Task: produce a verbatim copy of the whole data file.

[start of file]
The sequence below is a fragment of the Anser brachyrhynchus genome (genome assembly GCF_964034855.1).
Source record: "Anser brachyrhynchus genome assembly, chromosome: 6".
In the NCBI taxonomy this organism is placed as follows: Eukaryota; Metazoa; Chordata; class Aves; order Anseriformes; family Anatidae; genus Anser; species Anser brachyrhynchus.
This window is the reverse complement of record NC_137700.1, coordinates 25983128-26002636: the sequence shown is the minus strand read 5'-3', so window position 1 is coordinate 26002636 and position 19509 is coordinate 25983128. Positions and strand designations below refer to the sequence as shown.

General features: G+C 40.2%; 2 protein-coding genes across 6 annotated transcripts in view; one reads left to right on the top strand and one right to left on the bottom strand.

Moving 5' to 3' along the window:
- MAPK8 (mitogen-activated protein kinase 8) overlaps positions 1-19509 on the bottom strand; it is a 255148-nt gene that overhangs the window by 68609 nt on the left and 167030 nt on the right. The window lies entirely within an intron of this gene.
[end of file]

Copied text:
The sequence below is a fragment of the Anser brachyrhynchus genome (genome assembly GCF_964034855.1).
Source record: "Anser brachyrhynchus genome assembly, chromosome: 6".
In the NCBI taxonomy this organism is placed as follows: Eukaryota; Metazoa; Chordata; class Aves; order Anseriformes; family Anatidae; genus Anser; species Anser brachyrhynchus.
This window is the reverse complement of record NC_137700.1, coordinates 25983128-26002636: the sequence shown is the minus strand read 5'-3', so window position 1 is coordinate 26002636 and position 19509 is coordinate 25983128. Positions and strand designations below refer to the sequence as shown.

General features: G+C 40.2%; 2 protein-coding genes across 6 annotated transcripts in view; one reads left to right on the top strand and one right to left on the bottom strand.

Moving 5' to 3' along the window:
- MAPK8 (mitogen-activated protein kinase 8) overlaps positions 1-19509 on the bottom strand; it is a 255148-nt gene that overhangs the window by 68609 nt on the left and 167030 nt on the right. The window lies entirely within an intron of this gene.